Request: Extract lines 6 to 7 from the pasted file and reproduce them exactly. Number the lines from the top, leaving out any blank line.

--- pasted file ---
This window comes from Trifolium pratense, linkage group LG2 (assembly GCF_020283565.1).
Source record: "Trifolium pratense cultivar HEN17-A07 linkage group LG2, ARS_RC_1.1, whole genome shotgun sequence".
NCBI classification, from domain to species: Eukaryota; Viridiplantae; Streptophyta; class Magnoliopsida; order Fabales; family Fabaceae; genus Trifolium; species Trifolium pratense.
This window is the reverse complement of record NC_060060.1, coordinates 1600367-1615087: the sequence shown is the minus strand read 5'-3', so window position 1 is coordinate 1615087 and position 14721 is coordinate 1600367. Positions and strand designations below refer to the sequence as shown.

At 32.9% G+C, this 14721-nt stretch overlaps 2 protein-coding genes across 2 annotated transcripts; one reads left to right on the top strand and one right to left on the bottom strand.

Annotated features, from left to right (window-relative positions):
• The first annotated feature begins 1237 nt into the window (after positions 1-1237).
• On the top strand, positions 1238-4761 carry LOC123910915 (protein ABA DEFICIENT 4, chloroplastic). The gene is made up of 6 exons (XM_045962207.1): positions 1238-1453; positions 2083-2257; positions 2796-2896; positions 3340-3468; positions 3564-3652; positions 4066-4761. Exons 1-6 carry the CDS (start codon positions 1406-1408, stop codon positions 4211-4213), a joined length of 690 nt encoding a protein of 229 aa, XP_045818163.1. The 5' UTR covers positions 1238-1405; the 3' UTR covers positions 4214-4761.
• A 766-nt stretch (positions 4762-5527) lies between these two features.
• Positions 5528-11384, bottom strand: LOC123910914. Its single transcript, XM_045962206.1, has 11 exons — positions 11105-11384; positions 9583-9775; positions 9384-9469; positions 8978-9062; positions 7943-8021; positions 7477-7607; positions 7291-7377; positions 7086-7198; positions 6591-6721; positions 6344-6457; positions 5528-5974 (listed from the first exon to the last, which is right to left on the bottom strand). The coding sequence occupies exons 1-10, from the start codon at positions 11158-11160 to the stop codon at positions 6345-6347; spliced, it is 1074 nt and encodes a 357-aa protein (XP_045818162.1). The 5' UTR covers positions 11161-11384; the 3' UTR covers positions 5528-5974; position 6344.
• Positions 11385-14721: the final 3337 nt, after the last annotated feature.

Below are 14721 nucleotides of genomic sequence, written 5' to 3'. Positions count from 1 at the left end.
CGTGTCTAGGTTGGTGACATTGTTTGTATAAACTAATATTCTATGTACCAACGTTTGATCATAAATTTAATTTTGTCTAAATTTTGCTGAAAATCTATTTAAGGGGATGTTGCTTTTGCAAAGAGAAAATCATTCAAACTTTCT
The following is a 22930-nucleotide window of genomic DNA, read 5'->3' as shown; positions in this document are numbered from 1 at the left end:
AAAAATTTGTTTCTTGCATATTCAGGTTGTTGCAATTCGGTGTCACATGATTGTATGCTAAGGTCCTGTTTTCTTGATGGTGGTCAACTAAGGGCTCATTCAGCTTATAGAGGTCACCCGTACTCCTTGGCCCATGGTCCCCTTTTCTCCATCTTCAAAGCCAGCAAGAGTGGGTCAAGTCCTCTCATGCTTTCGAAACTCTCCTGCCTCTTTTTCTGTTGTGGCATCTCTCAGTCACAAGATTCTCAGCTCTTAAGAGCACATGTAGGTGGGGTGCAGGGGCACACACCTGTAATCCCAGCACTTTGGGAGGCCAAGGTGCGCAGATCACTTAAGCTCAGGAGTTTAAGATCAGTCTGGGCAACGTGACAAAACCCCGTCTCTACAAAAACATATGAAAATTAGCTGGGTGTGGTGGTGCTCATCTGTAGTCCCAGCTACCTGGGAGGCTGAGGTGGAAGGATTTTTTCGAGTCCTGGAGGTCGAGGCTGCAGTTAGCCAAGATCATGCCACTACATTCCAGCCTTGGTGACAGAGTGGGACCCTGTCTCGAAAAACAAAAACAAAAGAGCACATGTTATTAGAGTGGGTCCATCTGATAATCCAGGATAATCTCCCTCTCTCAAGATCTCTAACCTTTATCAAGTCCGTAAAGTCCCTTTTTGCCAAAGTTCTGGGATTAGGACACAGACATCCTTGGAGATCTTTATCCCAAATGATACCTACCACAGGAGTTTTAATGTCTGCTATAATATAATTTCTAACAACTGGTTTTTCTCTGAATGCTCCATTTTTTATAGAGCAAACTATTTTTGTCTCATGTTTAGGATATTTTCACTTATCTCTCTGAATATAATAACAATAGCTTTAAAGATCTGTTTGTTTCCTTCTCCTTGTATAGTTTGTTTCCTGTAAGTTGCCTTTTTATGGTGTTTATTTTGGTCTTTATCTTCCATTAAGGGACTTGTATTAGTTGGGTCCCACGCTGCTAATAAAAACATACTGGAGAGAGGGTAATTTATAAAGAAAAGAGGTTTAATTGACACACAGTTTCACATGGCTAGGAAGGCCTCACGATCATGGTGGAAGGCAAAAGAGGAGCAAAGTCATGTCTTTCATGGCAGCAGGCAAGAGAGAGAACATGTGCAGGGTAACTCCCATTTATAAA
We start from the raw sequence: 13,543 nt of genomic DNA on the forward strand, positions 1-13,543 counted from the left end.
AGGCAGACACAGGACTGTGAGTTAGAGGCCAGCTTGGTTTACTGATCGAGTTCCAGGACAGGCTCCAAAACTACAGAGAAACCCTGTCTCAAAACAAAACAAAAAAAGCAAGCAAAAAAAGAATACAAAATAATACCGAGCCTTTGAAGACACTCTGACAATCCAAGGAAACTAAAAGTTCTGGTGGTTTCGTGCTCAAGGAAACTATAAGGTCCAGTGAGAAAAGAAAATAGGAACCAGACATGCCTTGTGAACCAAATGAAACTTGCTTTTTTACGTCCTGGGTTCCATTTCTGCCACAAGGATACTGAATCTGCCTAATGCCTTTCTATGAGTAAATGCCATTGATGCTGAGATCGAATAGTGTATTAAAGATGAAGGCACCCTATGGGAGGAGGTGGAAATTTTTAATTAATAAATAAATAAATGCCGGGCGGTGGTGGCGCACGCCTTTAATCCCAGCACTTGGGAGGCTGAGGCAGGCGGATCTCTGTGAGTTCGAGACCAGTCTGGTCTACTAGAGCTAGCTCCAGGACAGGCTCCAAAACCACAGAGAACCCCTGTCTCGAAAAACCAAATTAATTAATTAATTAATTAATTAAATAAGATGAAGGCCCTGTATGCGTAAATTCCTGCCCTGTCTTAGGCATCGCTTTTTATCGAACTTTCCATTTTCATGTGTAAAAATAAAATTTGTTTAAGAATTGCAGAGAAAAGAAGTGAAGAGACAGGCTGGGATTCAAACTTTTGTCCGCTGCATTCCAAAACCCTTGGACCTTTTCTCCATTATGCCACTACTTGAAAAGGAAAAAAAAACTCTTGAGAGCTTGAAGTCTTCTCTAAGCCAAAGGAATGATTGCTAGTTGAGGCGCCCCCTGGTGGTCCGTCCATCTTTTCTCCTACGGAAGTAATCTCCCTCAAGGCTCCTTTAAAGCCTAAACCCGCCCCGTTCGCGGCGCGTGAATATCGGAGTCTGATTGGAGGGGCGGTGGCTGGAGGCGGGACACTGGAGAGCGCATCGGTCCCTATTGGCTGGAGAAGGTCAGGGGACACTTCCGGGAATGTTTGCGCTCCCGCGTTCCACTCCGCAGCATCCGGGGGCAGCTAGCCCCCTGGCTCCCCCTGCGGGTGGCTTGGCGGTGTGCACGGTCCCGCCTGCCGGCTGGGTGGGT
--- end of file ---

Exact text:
Annotated features, from left to right (window-relative positions):
• The first annotated feature begins 1237 nt into the window (after positions 1-1237).